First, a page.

In another step aimed at disposing of unneeded assets and raising cash, General Motors has confirmed it plans to sell off a hotel located directly across the street from its world headquarters in Detroit, which is now the midst of a real-estate boom.
The automaker said it intends to sell the 265-room Courtyard Marriott hotel that was built in 1985 as part of the mixed-use Millender Center complex on Jefferson Avenue and is linked to General Motors Riverfront headquarters in downtown Detroit by a covered footbridge.
GM acquired the property years ago when Detroit was in the economic doldrums. However, downtown has undergone a major revival the past five years and the value of real estate has risen sharply, making it a propitious time to sell, GM said.
“With the ongoing development of downtown, especially in the hotel and restaurant markets, GM has put this property on the market,” the company said in a statement this week. The asking price is $45 million, according to Crain’s Detroit Business.
(GM share price falls 3% in wake of angry Trump tweets. Click Here for the story.)
GM announced earlier this week that it planned to eliminate 15,000 jobs and idle seven manufacturing plants around the world, including five in North America, as a part of a broad restructuring of business operations.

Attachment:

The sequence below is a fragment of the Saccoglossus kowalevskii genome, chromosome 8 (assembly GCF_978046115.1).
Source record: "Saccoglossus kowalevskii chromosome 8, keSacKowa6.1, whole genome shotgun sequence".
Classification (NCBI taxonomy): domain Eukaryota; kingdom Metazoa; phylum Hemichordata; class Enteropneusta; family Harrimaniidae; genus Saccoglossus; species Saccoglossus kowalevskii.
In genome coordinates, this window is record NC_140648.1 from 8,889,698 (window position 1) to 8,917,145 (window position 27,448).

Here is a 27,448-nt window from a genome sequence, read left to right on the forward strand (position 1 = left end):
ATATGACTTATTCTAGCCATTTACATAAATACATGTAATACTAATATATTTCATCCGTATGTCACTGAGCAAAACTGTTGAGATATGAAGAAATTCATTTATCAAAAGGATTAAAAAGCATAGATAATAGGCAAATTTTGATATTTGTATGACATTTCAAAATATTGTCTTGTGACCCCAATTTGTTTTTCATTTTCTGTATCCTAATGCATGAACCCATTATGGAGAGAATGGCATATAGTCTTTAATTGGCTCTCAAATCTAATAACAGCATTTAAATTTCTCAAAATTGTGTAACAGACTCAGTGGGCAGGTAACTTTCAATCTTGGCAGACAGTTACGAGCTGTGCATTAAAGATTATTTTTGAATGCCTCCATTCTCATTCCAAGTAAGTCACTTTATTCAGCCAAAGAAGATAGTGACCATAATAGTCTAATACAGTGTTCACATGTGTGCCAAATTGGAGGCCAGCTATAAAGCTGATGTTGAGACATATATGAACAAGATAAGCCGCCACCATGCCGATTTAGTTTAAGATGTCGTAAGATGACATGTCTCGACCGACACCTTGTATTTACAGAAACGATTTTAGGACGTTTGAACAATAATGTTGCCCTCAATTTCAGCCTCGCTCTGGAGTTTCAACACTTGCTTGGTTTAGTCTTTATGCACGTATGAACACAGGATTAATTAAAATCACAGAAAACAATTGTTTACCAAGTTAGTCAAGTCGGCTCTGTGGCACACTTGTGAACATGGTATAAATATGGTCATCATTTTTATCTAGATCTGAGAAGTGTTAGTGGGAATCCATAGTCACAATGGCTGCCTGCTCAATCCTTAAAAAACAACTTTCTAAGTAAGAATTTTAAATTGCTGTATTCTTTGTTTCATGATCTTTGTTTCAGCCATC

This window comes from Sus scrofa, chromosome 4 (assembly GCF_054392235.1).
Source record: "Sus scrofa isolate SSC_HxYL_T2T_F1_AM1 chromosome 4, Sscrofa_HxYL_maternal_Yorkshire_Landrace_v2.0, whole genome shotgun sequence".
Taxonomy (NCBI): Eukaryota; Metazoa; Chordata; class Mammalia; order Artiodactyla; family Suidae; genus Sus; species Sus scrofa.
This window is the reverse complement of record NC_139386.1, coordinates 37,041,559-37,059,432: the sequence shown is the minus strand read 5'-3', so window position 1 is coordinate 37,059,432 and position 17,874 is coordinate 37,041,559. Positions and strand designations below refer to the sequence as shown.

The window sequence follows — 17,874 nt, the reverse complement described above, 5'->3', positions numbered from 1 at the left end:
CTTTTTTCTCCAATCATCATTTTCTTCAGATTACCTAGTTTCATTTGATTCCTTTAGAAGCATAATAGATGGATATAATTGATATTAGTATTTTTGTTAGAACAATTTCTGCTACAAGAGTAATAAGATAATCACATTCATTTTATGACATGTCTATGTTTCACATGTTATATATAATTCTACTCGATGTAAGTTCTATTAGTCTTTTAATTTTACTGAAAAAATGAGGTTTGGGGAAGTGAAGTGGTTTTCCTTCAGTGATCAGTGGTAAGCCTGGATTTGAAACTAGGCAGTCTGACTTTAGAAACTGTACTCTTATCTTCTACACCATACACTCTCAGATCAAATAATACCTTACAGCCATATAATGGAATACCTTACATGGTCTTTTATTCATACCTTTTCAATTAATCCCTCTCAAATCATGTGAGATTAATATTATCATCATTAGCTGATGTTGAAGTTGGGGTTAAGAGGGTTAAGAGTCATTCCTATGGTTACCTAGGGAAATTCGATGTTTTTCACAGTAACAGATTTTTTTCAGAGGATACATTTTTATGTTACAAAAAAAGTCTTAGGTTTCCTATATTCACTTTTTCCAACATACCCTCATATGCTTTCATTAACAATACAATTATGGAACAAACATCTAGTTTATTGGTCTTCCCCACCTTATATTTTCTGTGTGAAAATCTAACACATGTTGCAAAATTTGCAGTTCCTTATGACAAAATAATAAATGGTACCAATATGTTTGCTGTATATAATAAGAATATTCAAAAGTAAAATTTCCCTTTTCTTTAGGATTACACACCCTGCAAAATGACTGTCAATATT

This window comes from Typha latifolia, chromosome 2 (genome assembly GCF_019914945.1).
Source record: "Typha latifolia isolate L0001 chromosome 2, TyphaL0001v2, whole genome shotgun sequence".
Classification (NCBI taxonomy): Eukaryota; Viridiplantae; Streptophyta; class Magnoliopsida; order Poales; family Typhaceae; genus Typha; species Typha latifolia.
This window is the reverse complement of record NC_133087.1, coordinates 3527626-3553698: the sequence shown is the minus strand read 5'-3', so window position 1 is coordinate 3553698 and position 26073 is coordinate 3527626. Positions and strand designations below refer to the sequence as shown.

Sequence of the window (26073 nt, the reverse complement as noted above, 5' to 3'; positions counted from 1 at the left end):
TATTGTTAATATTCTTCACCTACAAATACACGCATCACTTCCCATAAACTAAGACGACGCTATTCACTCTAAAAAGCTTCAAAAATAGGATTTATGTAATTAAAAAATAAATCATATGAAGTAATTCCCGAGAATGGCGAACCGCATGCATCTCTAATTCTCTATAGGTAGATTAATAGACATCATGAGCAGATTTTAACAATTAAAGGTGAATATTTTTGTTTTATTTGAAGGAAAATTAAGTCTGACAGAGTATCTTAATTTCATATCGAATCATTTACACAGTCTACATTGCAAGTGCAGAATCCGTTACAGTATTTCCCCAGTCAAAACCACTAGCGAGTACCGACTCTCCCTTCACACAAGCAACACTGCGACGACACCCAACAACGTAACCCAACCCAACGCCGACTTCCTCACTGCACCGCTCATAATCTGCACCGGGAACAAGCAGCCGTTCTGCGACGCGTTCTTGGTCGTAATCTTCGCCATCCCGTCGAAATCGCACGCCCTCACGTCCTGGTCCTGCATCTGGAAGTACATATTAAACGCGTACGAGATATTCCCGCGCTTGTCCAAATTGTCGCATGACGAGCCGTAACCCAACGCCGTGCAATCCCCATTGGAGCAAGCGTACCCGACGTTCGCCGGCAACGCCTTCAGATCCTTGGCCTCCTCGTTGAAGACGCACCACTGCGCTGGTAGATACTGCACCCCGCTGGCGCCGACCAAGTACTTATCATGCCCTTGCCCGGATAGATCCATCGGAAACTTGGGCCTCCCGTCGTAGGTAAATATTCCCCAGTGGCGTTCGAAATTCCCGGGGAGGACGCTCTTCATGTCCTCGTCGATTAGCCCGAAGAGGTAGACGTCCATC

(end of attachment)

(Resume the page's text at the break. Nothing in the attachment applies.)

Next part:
Plants on the list include assembly plants include the “Poletown” plant in Detroit, a massive complex in Oshawa, Ontario, and the Lordstown, Ohio site. Production at all three plants, which are dedicated to making passenger cars, has dropped significantly during the past two years.
(Click Here for more about GM looking at white collar layoffs due to low buyout response.)
Meanwhile, GM’s cost-cutting, which has come under intense criticism from President Donald Trump, has been blessed by a key independent observer.
Moody’s, the credit rating service, said the cost-cutting initiatives announced by General Motors are credit-positive and consistent with the company’s strategy of remaining highly disciplined in allocating capital and maintaining operational competitiveness.
(To see more about Trump chiding GM for plant closures, new Congresswoman blaming Trump, Click Here.)
“We view the company’s cost reduction plan as an undertaking to maintain its current strengths, and to improve its ability to remain at the forefront of the auto industry’s movement toward electrification, autonomous driving, ride hailing, and connectivity,” according to Bruce Clark, Moody’s senior vice president and lead auto analyst.